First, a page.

In a victory for patients and the health care system, Congress passed the No Surprises Act in December 2020. The act bans the practice of sending surprise medical bills to patients beginning on January 1, 2022. In a concession to the private equity-owned staffing companies, such bills can still be sent to insurance companies, and disputes over payment are subject to arbitration. But arbitrators are instructed to begin from what in- network doctors are paid for procedures rather than from the often massively inflated charges from the PE- owned doctors’ practices. PE-owned practices may still receive somewhat higher payments than other doctors, but the expectation is that these payments will be much more in line with what others receive, and a great savings to the health care system. The effects of these measures on the massive amounts of debt owed by TeamHealth and Envision coming due in 2024 and 2025 are currently not known. But default would surely throw the healthcare system into chaos.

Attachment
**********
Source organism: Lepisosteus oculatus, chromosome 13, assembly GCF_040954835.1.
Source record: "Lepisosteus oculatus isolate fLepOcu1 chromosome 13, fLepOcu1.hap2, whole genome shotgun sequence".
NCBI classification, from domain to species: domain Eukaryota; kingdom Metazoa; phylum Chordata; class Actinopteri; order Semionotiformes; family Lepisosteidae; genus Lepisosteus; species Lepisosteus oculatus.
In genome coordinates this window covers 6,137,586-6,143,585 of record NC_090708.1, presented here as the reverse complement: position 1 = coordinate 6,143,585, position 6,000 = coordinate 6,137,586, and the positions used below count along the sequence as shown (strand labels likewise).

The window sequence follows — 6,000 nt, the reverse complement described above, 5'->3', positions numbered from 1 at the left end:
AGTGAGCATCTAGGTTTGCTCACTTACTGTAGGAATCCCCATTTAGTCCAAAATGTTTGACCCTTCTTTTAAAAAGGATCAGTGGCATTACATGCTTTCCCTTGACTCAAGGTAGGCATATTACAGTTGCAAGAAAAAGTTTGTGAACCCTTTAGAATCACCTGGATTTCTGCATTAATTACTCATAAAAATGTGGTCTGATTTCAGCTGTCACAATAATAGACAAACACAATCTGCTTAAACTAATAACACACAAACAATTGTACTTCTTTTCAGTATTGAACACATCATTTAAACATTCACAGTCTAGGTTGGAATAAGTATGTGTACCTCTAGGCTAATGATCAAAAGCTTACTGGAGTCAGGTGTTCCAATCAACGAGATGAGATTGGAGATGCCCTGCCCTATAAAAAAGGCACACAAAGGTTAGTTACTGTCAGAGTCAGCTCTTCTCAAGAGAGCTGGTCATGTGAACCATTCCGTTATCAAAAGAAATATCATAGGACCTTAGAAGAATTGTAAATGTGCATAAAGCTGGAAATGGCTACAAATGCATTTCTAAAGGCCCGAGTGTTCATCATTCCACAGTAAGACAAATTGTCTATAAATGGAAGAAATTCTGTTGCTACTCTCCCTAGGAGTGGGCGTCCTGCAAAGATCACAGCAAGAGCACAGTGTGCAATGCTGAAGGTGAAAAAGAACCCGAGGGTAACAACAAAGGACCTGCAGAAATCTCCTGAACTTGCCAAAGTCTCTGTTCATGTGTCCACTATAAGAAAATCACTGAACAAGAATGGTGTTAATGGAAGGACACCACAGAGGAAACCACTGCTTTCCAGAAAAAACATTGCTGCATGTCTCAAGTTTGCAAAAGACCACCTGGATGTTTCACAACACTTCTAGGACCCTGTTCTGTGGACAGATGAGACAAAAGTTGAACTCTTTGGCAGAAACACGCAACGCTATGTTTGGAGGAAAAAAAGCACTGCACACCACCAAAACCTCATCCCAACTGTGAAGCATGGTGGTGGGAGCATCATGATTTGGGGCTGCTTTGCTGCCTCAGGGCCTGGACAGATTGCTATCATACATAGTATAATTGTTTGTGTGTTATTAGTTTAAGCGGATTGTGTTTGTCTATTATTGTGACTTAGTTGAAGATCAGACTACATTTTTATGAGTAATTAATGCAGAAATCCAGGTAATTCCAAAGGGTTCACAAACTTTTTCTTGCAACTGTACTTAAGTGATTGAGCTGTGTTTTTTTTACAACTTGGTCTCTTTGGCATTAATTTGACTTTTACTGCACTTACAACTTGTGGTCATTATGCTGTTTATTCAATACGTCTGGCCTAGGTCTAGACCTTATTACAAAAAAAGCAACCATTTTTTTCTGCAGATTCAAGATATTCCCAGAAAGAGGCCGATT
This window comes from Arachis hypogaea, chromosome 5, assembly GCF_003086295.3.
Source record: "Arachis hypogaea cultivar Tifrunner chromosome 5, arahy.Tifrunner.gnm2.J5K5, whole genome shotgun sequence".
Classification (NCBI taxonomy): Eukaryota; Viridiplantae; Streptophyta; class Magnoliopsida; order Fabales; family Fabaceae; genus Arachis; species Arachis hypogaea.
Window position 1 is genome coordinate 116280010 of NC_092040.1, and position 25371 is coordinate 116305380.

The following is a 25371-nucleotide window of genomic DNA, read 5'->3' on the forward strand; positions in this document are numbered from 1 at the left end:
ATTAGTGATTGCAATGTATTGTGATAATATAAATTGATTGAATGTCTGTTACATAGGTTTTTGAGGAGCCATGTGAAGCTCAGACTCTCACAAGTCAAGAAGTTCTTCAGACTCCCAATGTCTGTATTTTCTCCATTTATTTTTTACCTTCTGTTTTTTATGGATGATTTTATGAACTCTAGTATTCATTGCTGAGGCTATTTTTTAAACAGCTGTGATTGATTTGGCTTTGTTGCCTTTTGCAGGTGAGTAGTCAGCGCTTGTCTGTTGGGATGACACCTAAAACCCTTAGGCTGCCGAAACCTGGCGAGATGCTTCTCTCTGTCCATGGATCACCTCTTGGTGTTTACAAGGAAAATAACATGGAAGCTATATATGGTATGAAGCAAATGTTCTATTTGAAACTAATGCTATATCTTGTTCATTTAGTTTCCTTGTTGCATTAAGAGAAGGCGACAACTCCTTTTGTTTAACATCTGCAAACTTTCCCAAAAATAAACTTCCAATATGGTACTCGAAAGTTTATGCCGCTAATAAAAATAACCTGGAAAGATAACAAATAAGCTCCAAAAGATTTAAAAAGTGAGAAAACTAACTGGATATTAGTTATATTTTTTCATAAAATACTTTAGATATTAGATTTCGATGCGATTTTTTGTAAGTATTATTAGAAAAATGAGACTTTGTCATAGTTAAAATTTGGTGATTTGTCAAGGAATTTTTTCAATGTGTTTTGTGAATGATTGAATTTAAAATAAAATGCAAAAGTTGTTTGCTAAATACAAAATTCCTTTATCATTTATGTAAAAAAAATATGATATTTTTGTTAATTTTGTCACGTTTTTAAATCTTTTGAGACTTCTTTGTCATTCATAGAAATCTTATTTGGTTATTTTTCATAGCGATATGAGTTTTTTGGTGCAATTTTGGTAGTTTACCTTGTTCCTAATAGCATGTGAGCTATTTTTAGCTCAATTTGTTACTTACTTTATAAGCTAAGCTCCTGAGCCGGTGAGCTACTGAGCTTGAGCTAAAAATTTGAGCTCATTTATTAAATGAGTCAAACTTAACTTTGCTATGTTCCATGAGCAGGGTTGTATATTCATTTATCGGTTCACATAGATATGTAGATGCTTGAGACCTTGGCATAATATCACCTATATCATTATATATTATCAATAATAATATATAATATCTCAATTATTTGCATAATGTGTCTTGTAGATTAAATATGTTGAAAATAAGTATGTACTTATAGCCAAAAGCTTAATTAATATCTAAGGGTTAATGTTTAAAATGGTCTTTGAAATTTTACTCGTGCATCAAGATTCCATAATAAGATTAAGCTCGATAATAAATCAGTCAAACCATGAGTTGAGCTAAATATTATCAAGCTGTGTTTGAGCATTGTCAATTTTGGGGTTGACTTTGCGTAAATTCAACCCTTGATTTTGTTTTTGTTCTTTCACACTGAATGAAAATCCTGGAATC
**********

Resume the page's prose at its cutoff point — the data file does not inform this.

More recently, the corporate practice of medicine has grown as private equity has turned its attention to specialties that are not hospital-based. Dermatology is the bleeding edge of this development, having been among the earliest to attract private equity’s attention. But dermatology has been quickly followed by gastroenterology, orthopedics, ophthalmology, women’s health and other specialties that cater to patients with private insurance, assuring a more lucrative payer mix. The effects of Covid-19 and proposed spending in President Biden’s Build Back Better bill have further fueled private equity’s already considerable interest in home health care, hospice services, and behavioral health – the latter to treat both victims of the opioid crisis and those suffering mental health problems caused by the isolation and disruption of the pandemic. Patient care is likely to suffer as the PE owners hold the medical specialists, now their employees, to metrics that increase revenue per patient and reduce costs. The substitution of less expensive Nonphysician Practitioners for physicians and an increase in the number of NPPs a physician is required to supervise are likely to affect patient care. Requiring these practices to identify private equity firms as their owners, as the Stop Wall Street Looting Act requires, will enable patients to make informed decisions about where they want to be treated.